We have been promised by Jesus:

And after I go and prepare a place for you, I will come back and take you to myself, so that you will be where I am. (John 14:3)

Death can no longer hold us in constant fear!

If you should find yourself in a tough place right now, have the courage to stay in that place and invite Christ to meet you there. If you know who’s dealing with pain, disappointment, or loss – share hope with them. Ask them how they’re doing. Listen to them. Be with them. Pray for them. And when the time is right, point them toward the resurrected Jesus. Because life has a way of killing dreams, but Jesus has a way of bringing them,

and us,

back to life!

Phillip Brook wrote his “Easter Carol” reminding us that death is no longer:

Tomb, You shall not hold Him longer,
Death is strong, but life is stronger
Stronger than the dark, the light;
Stronger than the wrong, the right;
Faith and hope triumphant say;
Christ will rise on Easter Day.

While the patient earth lies waiting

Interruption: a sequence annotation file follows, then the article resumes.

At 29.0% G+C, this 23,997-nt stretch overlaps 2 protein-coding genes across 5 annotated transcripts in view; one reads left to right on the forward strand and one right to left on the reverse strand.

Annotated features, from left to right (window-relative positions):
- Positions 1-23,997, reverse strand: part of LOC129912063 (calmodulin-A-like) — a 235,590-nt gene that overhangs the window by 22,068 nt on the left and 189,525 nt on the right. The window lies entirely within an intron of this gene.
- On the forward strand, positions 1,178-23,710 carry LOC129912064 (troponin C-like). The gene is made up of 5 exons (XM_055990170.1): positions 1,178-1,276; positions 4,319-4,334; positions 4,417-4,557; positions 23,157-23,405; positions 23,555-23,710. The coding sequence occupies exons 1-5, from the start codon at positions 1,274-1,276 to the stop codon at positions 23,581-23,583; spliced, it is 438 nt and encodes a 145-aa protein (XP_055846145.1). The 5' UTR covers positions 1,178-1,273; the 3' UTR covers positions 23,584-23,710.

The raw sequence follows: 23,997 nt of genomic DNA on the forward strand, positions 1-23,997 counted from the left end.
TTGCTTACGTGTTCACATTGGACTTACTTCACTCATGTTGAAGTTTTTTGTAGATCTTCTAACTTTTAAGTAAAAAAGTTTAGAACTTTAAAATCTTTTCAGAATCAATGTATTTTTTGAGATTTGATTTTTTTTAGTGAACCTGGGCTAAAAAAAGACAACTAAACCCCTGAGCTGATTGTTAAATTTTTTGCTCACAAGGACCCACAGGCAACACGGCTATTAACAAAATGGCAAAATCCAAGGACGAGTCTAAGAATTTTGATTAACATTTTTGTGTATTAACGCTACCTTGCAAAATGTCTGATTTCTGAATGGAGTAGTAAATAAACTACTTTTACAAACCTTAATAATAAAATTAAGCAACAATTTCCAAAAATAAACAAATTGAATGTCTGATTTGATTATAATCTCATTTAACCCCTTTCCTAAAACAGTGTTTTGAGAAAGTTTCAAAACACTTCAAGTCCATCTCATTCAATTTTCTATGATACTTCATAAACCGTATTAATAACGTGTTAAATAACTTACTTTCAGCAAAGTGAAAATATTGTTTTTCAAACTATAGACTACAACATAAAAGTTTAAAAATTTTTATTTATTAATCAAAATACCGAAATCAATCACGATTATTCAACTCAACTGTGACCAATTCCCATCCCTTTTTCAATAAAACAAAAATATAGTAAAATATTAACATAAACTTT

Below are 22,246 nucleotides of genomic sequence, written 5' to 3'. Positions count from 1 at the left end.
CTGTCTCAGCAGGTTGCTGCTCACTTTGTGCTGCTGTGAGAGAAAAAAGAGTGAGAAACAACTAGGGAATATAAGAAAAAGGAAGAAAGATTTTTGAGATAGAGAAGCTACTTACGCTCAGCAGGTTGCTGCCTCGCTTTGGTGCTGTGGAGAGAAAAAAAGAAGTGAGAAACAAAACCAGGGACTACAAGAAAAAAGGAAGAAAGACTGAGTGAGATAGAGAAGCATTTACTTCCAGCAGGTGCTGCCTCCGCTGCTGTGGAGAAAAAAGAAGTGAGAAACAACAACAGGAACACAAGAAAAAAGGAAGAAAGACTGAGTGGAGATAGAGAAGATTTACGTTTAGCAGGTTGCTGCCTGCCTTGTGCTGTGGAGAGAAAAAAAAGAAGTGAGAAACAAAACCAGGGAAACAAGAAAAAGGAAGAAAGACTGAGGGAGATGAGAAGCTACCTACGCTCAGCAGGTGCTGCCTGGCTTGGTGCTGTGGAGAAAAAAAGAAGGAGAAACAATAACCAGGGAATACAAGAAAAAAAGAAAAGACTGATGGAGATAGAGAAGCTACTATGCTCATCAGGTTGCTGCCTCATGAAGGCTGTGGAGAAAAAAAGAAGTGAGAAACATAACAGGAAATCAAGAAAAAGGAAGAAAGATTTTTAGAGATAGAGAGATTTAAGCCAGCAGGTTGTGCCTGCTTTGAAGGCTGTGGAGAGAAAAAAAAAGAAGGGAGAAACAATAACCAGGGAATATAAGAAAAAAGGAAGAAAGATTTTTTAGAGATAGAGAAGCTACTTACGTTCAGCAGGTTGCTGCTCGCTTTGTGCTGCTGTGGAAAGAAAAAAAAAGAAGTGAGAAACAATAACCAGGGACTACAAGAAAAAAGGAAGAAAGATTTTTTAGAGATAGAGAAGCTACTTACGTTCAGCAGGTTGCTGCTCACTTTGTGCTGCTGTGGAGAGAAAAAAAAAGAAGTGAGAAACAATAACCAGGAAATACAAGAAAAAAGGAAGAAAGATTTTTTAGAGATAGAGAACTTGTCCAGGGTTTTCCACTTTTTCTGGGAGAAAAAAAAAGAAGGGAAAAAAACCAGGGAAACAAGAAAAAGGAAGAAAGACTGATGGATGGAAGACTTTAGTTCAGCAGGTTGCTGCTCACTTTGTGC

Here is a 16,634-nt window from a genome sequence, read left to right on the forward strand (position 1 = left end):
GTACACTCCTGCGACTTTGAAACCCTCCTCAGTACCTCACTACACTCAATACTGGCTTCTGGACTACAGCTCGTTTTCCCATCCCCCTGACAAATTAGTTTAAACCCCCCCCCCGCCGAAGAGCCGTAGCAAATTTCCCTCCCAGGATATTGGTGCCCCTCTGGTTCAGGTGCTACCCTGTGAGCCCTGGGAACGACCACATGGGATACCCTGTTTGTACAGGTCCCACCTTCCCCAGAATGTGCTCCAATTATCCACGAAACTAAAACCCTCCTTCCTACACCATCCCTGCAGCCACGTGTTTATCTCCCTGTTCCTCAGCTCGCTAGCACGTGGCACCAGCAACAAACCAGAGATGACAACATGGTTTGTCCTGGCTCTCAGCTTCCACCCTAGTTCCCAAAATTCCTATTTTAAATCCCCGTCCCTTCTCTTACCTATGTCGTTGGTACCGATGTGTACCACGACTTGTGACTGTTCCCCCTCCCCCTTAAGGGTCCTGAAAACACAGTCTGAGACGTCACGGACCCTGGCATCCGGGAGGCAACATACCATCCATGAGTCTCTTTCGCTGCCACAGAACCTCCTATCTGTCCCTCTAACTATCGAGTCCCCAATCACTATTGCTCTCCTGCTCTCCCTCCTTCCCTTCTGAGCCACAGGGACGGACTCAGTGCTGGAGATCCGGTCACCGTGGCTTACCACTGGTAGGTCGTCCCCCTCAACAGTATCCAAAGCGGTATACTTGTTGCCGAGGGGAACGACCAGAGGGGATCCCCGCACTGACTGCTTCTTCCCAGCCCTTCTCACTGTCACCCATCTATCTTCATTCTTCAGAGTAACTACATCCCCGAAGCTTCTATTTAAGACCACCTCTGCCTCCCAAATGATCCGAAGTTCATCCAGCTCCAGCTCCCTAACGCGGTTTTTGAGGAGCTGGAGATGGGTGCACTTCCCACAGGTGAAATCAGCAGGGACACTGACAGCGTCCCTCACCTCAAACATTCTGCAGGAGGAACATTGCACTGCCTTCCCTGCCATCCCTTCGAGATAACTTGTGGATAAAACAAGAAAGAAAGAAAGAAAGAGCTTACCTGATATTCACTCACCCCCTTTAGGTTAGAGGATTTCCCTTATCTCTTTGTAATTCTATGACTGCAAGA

Till the morning shall be breaking
Shuddering beneath the burden dread
Of her Master, cold and dead,
Hark! she hears the angels say;
Christ will rise on Easter Day.

And when sunrise smites the mountains
Pouring light from heavenly fountains
Then the earth blooms out to greet
Once again the blessed feet;
And her countless voices say;
Christ has risen on Easter Day.”.[3]

Jesus Christ is the death of Death!

Let us rejoice and be glad!

[1] Emily Dickinson, “Hope is the thing with feathers”, The Poems of Emily Dickinson, Edited by R. W. Franklin (Harvard University Press, 1999)
[2] Farley G.: Death anxiety. National Health Service UK. 2010, found in: Peters L, Cant R, Payne S, O’Connor M, McDermott F, Hood K, Morphet J, Shimoinaba K. (2013).
[3] Phillips Brook, “The Easter Carol”, Christmas Songs and Easter Carols (New York: E. P. Dutton & Co., 1903)

Delivered at In The Garden, Trinity Episcopal Church on Capitol Square, Columbus, OH; 16 April 2017

Death Does NOT Win

Luke 7:11-17

The scriptures we heard today tell sad and remarkably similar stories – of a widow losing her son to death; and of the prophet Elijah, and later, Jesus restoring these two sons back to life.

To Biblical scholars, this is seen as one of many attempts to depict Jesus as a fulfillment of ancient scriptural prophecies – as the ‘new Elijah’ or the Messiah, foretold in the ancient Torah.